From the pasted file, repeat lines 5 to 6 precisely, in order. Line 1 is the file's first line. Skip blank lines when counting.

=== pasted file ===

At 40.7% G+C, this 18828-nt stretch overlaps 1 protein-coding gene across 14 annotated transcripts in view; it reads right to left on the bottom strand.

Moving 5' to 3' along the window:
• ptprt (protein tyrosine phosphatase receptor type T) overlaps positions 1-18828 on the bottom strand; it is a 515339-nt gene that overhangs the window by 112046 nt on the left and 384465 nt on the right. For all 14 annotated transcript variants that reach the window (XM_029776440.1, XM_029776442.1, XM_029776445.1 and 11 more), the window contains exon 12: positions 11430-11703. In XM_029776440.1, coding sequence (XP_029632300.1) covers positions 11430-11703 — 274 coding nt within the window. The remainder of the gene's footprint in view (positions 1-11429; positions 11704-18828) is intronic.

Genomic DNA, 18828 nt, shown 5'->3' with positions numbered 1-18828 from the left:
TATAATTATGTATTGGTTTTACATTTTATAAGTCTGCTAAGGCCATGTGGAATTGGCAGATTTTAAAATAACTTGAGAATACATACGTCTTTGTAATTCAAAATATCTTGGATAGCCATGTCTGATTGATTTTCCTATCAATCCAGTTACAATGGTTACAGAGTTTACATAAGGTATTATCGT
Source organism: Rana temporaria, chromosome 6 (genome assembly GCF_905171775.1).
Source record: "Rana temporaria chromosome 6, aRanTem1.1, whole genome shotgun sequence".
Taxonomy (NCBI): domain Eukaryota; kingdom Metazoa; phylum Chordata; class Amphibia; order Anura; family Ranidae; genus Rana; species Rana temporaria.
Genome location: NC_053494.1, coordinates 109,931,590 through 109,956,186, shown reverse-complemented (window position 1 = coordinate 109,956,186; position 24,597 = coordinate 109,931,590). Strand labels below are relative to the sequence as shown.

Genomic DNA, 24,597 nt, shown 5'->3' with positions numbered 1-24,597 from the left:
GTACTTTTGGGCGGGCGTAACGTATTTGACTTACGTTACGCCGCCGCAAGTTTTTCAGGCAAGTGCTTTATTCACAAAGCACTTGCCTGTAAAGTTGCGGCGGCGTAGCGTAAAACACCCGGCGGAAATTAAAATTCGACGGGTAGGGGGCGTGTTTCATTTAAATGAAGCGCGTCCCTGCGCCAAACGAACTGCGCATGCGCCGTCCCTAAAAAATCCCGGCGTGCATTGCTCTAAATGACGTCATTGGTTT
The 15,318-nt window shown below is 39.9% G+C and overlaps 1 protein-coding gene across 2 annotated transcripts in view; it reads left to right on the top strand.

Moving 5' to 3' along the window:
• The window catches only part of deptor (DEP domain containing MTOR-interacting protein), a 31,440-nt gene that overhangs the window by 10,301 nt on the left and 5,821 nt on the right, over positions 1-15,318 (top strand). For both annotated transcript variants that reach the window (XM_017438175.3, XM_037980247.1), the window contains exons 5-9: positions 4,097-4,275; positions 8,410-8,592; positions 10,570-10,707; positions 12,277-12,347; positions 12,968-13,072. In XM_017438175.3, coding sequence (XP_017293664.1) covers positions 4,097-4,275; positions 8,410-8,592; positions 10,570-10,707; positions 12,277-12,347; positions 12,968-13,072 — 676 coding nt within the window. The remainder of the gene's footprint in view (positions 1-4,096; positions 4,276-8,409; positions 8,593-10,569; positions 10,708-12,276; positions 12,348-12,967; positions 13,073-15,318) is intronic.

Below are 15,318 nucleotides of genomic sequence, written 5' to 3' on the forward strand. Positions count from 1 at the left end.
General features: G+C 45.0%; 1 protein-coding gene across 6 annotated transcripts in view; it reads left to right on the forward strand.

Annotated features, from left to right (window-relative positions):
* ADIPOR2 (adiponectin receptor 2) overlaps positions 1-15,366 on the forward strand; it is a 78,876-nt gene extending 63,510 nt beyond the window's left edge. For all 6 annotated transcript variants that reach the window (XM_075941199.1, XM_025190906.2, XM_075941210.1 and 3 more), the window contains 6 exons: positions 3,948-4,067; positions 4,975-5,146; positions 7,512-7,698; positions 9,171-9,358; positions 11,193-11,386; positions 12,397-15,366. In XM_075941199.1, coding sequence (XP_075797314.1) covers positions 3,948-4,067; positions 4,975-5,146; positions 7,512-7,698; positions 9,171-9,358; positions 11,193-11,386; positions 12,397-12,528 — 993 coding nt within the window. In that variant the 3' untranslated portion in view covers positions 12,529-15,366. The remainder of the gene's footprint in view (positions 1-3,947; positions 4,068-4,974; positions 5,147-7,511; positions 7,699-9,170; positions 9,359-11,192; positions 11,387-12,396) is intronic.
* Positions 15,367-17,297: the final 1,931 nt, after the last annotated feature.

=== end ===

TATAATTATGTATTGGTTTTACATTTTATAAGTCTGCTAAGGCCATGTGGAATTGGCAGATTTTAAAATAACTTGAGAATACATACGTCTTTGTAATTCAAAATATCTTGGATAGCCATGTCTGATTGATTTTCCTATCAATCCAGTTACAATGGTTACAGAGTTTACATAAGGTATTATCGT
Source organism: Rana temporaria, chromosome 6 (genome assembly GCF_905171775.1).